Defamation: Privilege Defenses

Defamation consists of (1) publication of a (2) defamatory statement that (3) identifies the plaintiff, (4) is false, (5) that is published with the requisite degree of fault and (6) damages to the plaintiff’s reputation. Nazeri v. Missouri Valley College, 860 S.W.2d 303 (Mo. 1993).
There are, among others, two prominent defenses that a defense will almost always argue in a defamation case: fair comment and qualified privilege. The fair comment defense protects expressions of opinion honestly and fairly held and based upon the truth. Henry v. Halliburton, 690 S.W.2d 775, 780 (Mo. 1985). Qualified privilege is a broader definition:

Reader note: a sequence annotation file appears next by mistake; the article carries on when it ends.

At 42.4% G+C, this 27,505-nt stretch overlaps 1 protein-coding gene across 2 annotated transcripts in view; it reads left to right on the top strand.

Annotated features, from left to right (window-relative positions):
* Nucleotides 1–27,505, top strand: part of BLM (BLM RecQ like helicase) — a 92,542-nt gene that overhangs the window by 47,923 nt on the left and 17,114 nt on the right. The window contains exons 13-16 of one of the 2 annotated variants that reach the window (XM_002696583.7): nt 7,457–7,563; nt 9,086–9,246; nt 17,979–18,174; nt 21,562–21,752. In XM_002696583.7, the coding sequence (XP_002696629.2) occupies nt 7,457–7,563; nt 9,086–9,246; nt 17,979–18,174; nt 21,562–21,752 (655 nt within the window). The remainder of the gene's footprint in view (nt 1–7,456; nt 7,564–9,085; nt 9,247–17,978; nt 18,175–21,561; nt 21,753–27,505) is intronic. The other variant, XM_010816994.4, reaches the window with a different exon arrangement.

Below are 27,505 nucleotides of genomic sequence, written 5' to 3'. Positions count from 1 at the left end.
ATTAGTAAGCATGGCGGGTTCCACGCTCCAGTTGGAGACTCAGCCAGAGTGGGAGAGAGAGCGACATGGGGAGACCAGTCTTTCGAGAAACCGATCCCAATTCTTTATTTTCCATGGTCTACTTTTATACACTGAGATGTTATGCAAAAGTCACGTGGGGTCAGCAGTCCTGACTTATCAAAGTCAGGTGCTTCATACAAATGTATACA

“[A]ll statements made bona fide in performance of a duty, or with a fair and reasonable purpose of protecting the interest of the person making them, or the interest of the person to whom they are made. A communication made bona fide upon any subject matter in which the party communicating has an interest, or in reference to which he has a duty, is privileged, if made to a person having a corresponding interest or duty.” Id.
It is important to note that even if these two defenses are applicable, a plaintiff may overcome them if he/she is able to show that the statements were made with malice. Id. at 781.
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